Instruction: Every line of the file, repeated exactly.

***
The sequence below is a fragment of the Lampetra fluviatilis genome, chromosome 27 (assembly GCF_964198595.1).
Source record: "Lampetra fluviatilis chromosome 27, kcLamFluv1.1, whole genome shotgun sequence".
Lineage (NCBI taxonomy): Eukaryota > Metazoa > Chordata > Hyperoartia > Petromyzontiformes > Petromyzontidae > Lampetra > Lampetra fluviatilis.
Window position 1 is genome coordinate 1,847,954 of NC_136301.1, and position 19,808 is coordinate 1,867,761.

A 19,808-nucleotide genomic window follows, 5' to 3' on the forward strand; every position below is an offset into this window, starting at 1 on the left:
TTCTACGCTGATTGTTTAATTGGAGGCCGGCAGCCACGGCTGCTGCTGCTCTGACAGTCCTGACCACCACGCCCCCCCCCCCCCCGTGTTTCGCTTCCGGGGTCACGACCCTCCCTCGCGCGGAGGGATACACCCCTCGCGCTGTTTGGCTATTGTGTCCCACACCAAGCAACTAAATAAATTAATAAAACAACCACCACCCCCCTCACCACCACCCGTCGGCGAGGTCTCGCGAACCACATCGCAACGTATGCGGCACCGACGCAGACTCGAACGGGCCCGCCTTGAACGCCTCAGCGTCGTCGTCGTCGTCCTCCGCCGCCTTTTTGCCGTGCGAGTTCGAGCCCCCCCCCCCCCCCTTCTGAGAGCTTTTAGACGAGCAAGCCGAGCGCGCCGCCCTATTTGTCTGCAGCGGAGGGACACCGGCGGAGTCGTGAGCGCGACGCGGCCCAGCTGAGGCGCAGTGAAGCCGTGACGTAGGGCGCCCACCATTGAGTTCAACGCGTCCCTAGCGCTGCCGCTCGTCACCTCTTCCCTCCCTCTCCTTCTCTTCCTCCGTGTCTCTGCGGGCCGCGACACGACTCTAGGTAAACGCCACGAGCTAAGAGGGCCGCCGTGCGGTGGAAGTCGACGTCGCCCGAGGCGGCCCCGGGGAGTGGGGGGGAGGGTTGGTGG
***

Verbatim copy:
The sequence below is a fragment of the Lampetra fluviatilis genome, chromosome 27 (assembly GCF_964198595.1).
Source record: "Lampetra fluviatilis chromosome 27, kcLamFluv1.1, whole genome shotgun sequence".
Lineage (NCBI taxonomy): Eukaryota > Metazoa > Chordata > Hyperoartia > Petromyzontiformes > Petromyzontidae > Lampetra > Lampetra fluviatilis.
Window position 1 is genome coordinate 1,847,954 of NC_136301.1, and position 19,808 is coordinate 1,867,761.

A 19,808-nucleotide genomic window follows, 5' to 3' on the forward strand; every position below is an offset into this window, starting at 1 on the left:
TTCTACGCTGATTGTTTAATTGGAGGCCGGCAGCCACGGCTGCTGCTGCTCTGACAGTCCTGACCACCACGCCCCCCCCCCCCCCGTGTTTCGCTTCCGGGGTCACGACCCTCCCTCGCGCGGAGGGATACACCCCTCGCGCTGTTTGGCTATTGTGTCCCACACCAAGCAACTAAATAAATTAATAAAACAACCACCACCCCCCTCACCACCACCCGTCGGCGAGGTCTCGCGAACCACATCGCAACGTATGCGGCACCGACGCAGACTCGAACGGGCCCGCCTTGAACGCCTCAGCGTCGTCGTCGTCGTCCTCCGCCGCCTTTTTGCCGTGCGAGTTCGAGCCCCCCCCCCCCCCCTTCTGAGAGCTTTTAGACGAGCAAGCCGAGCGCGCCGCCCTATTTGTCTGCAGCGGAGGGACACCGGCGGAGTCGTGAGCGCGACGCGGCCCAGCTGAGGCGCAGTGAAGCCGTGACGTAGGGCGCCCACCATTGAGTTCAACGCGTCCCTAGCGCTGCCGCTCGTCACCTCTTCCCTCCCTCTCCTTCTCTTCCTCCGTGTCTCTGCGGGCCGCGACACGACTCTAGGTAAACGCCACGAGCTAAGAGGGCCGCCGTGCGGTGGAAGTCGACGTCGCCCGAGGCGGCCCCGGGGAGTGGGGGGGAGGGTTGGTGG